Gonzales Added to War Crimes Complaint in Germany
New Evidence Shows Fay Report on Abu Ghraib Protected Officials; Center for Constitutional Rights Says Attorney General Designate’s Testimony before the Senate Confirms His Role in Abu Ghraib Torture
Synopsis: CCR filed new documents on January 31, 2005, with the German Federal Prosecutor looking into war crimes charges against high-ranking U.S. officials including Donald Rumsfeld: one includes new evidence that the Fay investigation into Abu Ghraib protected Administration officials – it is a comprehensive and shocking opinion by Scott Horton, an expert on international law and the Chair of the International Law Committee of the Association of the Bar of the City of New York. The second is a letter that details how Attorney General nominee Alberto Gonzales’s testimony before the Senate Judiciary Committee confirms his role as complicit in the torture and abuse of detainees in Abu Ghraib and elsewhere in Iraq.
In a declaration filed with the prosecutor in Karlsruhe, Germany, Scott Horton, who was asked to consider whether or not the U.S. would conduct a genuine investigation up the chain of command for war crimes, unequivocally states that “…no such criminal investigation or prosecution would occur in the near future in the United States for the reason that the criminal investigative and prosecutorial functions are currently controlled by individuals who are involved in the conspiracy to commit war crimes.” One of the legal issues before the prosecutor is whether the German investigation should be dismissed or deferred so that the U.S. authorities have a chance to conduct their own investigation. The obvious answer from Horton’s affidavit is no. The impossibility of an independent and far-reaching domestic investigation of high-ranking U.S. officials coupled with the United States’ refusal to join the International Criminal Court make the German court a court of last resort.
Horton also reveals that a study he undertook of Major General George R. Fay’s investigation of the Abu Ghraib abuses (The Fay Report, spring 2004) shows that the investigation was in fact designed to cover up the role of high-ranking officials. He reports that “certain senior officials whose conduct in this affair bears close scrutiny, were explicitly ‘protected’ or ‘shielded’ by withholding information from investigators or by providing security classifications that made such investigation possible…in each case, the fact that these individuals possessed information on Rumsfeld’s involvement was essential to the decision to shield them.”
Horton cited appeals by leaders of the legal profession in the United States and by the American Bar Association for investigation and action on obvious war crimes, and noted that the Justice Department had failed to act. With the confirmation of Alberto Gonzales now looming, he states “any serious criminal investigation and prosecution would certainly involve Gonzales.”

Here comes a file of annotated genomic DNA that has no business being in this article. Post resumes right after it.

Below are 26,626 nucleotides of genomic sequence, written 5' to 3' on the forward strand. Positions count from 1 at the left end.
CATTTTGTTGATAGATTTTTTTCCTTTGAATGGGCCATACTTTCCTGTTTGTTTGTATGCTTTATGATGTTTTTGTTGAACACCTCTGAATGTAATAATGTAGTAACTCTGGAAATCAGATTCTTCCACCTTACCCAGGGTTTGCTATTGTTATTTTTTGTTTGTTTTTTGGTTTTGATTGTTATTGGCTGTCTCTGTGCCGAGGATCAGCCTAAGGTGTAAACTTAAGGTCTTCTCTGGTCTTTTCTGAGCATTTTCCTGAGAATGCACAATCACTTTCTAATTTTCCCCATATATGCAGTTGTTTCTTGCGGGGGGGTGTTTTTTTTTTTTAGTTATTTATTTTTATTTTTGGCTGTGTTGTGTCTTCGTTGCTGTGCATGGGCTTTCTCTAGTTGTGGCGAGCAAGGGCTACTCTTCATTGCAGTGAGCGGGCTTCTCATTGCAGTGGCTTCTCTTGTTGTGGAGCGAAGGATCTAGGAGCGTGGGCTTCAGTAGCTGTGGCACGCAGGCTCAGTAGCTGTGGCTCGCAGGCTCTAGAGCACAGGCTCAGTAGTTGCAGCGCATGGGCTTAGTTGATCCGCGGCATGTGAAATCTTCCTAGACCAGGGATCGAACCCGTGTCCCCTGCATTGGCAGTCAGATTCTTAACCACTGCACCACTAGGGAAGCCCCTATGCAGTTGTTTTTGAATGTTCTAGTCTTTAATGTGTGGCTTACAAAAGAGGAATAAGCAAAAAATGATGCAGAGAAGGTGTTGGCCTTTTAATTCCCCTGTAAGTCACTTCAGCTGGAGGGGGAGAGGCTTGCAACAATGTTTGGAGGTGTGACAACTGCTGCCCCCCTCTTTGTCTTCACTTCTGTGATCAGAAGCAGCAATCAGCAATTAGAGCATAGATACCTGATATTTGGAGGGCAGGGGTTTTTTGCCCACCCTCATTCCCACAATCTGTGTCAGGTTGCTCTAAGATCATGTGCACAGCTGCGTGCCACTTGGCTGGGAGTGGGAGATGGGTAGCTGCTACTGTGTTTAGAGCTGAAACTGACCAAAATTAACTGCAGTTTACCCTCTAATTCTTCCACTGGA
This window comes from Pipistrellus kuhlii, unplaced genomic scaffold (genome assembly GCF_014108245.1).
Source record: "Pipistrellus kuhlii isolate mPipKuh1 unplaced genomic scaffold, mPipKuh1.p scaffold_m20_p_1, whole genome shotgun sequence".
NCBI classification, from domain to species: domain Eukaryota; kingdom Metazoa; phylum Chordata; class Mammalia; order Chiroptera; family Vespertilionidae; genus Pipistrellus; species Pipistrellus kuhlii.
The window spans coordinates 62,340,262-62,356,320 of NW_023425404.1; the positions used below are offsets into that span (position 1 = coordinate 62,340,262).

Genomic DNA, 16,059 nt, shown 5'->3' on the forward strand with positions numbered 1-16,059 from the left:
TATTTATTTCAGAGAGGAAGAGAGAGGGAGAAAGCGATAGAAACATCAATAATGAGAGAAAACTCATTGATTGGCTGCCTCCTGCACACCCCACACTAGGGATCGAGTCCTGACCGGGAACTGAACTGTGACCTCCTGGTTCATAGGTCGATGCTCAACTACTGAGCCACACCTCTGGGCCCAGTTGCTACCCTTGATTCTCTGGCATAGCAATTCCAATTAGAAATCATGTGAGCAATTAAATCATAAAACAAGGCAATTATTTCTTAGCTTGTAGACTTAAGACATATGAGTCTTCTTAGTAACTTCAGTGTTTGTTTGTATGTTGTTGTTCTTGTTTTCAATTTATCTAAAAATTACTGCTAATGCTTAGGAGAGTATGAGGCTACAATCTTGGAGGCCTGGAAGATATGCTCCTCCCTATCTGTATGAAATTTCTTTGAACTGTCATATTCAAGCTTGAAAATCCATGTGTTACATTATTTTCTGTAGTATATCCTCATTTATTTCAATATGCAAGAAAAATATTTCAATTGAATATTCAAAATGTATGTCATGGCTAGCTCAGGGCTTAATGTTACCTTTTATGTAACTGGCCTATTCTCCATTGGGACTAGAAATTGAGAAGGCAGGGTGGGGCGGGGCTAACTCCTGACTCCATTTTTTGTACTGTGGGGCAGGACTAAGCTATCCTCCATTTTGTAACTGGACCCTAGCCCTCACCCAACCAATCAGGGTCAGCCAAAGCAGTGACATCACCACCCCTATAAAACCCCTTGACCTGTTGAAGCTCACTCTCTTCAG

CCR Vice President Peter Weiss said Gonzales’s testimony before the Senate Judiciary Committee “demonstrates his involvement in setting policy where torture and inhumane treatment was authorized at the highest levels of the Bush Administration.” Weiss pointed to Gonzales’s claim that the prohibition on cruel, inhuman and degrading treatment does not protect aliens in U.S. custody overseas, stating “this makes clear that Gonzales and the Bush Administration continue to believe that non-citizens held outside the U.S. can be treated inhumanely.”
According to recent news reports, Rumsfeld has threatened to stay away from the annual Munich security conference because of possible investigation and prosecution in Germany. Commenting on this development, CCR President Michael Ratner said, “While we think this is nothing more than a tactic to bully the Germans into dropping the case, we also believe that Donald Rumsfeld cannot escape accountability for his alleged crimes.”
The German Prosecutor was asked on November 30, 2004, by the Center for Constitutional Rights (CCR) to investigate the role of ten high-ranking U.S. officials, including Donald Rumsfeld, in the abuse of detainees in Iraq. Under the doctrine of universal jurisdiction, which is part of German law, suspected war criminals may be prosecuted irrespective of where they are located. In addition, at least three of the defendants, LTG Ricardo Sanchez, MG Walter Wojdakowski and Colonel Thomas Pappas, are stationed in Germany, providing the Prosecutor with another basis to investigate. Plaintiffs in this case are represented by German attorney Wolfgang Kaleck, and include three Iraqi citizens who were abused at U.S.-run detention facilities in Iraq including Abu Ghraib, and the following organizations who joined the complaint: the Federation Internationale des Droits de l’Homme (FIDH), Lawyers Against the War (LAW) and the International Legal Resources Center (ILRC).
The new letter to the prosecutor also cites the recent documents unearthed by CCR and the ACLU under the Freedom of Information Act, a report of the International Committee of the Red Cross, a confidential report by Colonel Stuart A. Herrington of the U.S. Army and numerous other reports that confirm the widespread character of the abuses and the knowledge of high-ranking U.S. officials.